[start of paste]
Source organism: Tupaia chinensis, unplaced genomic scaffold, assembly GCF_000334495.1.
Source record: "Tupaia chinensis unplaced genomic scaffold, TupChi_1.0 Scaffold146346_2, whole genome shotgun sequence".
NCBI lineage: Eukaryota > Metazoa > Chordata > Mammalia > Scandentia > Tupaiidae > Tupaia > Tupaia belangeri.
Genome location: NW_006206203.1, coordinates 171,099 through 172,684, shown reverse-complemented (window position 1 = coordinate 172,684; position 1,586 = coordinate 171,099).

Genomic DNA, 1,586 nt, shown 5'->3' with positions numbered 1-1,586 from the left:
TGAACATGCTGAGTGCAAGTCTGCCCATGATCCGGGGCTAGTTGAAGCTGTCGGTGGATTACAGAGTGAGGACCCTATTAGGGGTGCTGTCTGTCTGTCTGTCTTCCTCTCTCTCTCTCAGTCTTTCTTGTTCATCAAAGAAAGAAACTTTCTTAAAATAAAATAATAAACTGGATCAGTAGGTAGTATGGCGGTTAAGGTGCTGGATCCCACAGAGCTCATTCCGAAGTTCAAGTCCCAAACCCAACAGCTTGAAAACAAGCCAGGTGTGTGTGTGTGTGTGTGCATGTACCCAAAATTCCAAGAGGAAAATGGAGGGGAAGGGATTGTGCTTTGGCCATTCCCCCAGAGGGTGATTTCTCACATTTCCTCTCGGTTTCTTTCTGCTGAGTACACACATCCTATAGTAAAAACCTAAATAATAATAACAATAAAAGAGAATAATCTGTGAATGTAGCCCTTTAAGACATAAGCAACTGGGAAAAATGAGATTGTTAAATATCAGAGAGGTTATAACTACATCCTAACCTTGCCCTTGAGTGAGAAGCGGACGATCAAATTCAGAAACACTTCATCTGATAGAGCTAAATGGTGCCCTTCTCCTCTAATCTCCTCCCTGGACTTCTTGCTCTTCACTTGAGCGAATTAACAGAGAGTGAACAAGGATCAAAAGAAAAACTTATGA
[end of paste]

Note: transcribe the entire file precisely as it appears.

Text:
Source organism: Tupaia chinensis, unplaced genomic scaffold, assembly GCF_000334495.1.
Source record: "Tupaia chinensis unplaced genomic scaffold, TupChi_1.0 Scaffold146346_2, whole genome shotgun sequence".
NCBI lineage: Eukaryota > Metazoa > Chordata > Mammalia > Scandentia > Tupaiidae > Tupaia > Tupaia belangeri.
Genome location: NW_006206203.1, coordinates 171,099 through 172,684, shown reverse-complemented (window position 1 = coordinate 172,684; position 1,586 = coordinate 171,099).

Genomic DNA, 1,586 nt, shown 5'->3' with positions numbered 1-1,586 from the left:
TGAACATGCTGAGTGCAAGTCTGCCCATGATCCGGGGCTAGTTGAAGCTGTCGGTGGATTACAGAGTGAGGACCCTATTAGGGGTGCTGTCTGTCTGTCTGTCTTCCTCTCTCTCTCTCAGTCTTTCTTGTTCATCAAAGAAAGAAACTTTCTTAAAATAAAATAATAAACTGGATCAGTAGGTAGTATGGCGGTTAAGGTGCTGGATCCCACAGAGCTCATTCCGAAGTTCAAGTCCCAAACCCAACAGCTTGAAAACAAGCCAGGTGTGTGTGTGTGTGTGTGCATGTACCCAAAATTCCAAGAGGAAAATGGAGGGGAAGGGATTGTGCTTTGGCCATTCCCCCAGAGGGTGATTTCTCACATTTCCTCTCGGTTTCTTTCTGCTGAGTACACACATCCTATAGTAAAAACCTAAATAATAATAACAATAAAAGAGAATAATCTGTGAATGTAGCCCTTTAAGACATAAGCAACTGGGAAAAATGAGATTGTTAAATATCAGAGAGGTTATAACTACATCCTAACCTTGCCCTTGAGTGAGAAGCGGACGATCAAATTCAGAAACACTTCATCTGATAGAGCTAAATGGTGCCCTTCTCCTCTAATCTCCTCCCTGGACTTCTTGCTCTTCACTTGAGCGAATTAACAGAGAGTGAACAAGGATCAAAAGAAAAACTTATGA